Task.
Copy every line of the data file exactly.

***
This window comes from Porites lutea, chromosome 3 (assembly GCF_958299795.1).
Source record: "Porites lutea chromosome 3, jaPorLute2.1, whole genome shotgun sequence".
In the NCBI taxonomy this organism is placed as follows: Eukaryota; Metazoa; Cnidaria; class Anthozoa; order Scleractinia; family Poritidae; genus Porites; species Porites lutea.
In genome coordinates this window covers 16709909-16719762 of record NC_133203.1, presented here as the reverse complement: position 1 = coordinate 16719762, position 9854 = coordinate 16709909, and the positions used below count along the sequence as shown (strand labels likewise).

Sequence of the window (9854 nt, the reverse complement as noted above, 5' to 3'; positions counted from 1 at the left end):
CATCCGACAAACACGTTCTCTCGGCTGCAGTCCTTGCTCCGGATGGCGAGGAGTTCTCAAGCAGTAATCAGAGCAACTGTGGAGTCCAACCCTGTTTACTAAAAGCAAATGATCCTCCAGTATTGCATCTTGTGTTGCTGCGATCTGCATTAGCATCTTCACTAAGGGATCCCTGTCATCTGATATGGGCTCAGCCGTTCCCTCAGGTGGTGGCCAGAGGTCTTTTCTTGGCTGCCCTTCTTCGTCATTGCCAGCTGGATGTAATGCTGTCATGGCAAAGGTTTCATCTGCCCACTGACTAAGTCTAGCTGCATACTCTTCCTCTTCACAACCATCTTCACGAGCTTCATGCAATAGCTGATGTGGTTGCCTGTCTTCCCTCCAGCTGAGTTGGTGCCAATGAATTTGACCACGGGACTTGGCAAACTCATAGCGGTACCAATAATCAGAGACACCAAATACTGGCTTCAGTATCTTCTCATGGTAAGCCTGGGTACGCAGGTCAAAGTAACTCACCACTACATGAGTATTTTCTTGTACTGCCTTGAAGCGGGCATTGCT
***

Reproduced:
This window comes from Porites lutea, chromosome 3 (assembly GCF_958299795.1).
Source record: "Porites lutea chromosome 3, jaPorLute2.1, whole genome shotgun sequence".
In the NCBI taxonomy this organism is placed as follows: Eukaryota; Metazoa; Cnidaria; class Anthozoa; order Scleractinia; family Poritidae; genus Porites; species Porites lutea.
In genome coordinates this window covers 16709909-16719762 of record NC_133203.1, presented here as the reverse complement: position 1 = coordinate 16719762, position 9854 = coordinate 16709909, and the positions used below count along the sequence as shown (strand labels likewise).

Sequence of the window (9854 nt, the reverse complement as noted above, 5' to 3'; positions counted from 1 at the left end):
CATCCGACAAACACGTTCTCTCGGCTGCAGTCCTTGCTCCGGATGGCGAGGAGTTCTCAAGCAGTAATCAGAGCAACTGTGGAGTCCAACCCTGTTTACTAAAAGCAAATGATCCTCCAGTATTGCATCTTGTGTTGCTGCGATCTGCATTAGCATCTTCACTAAGGGATCCCTGTCATCTGATATGGGCTCAGCCGTTCCCTCAGGTGGTGGCCAGAGGTCTTTTCTTGGCTGCCCTTCTTCGTCATTGCCAGCTGGATGTAATGCTGTCATGGCAAAGGTTTCATCTGCCCACTGACTAAGTCTAGCTGCATACTCTTCCTCTTCACAACCATCTTCACGAGCTTCATGCAATAGCTGATGTGGTTGCCTGTCTTCCCTCCAGCTGAGTTGGTGCCAATGAATTTGACCACGGGACTTGGCAAACTCATAGCGGTACCAATAATCAGAGACACCAAATACTGGCTTCAGTATCTTCTCATGGTAAGCCTGGGTACGCAGGTCAAAGTAACTCACCACTACATGAGTATTTTCTTGTACTGCCTTGAAGCGGGCATTGCT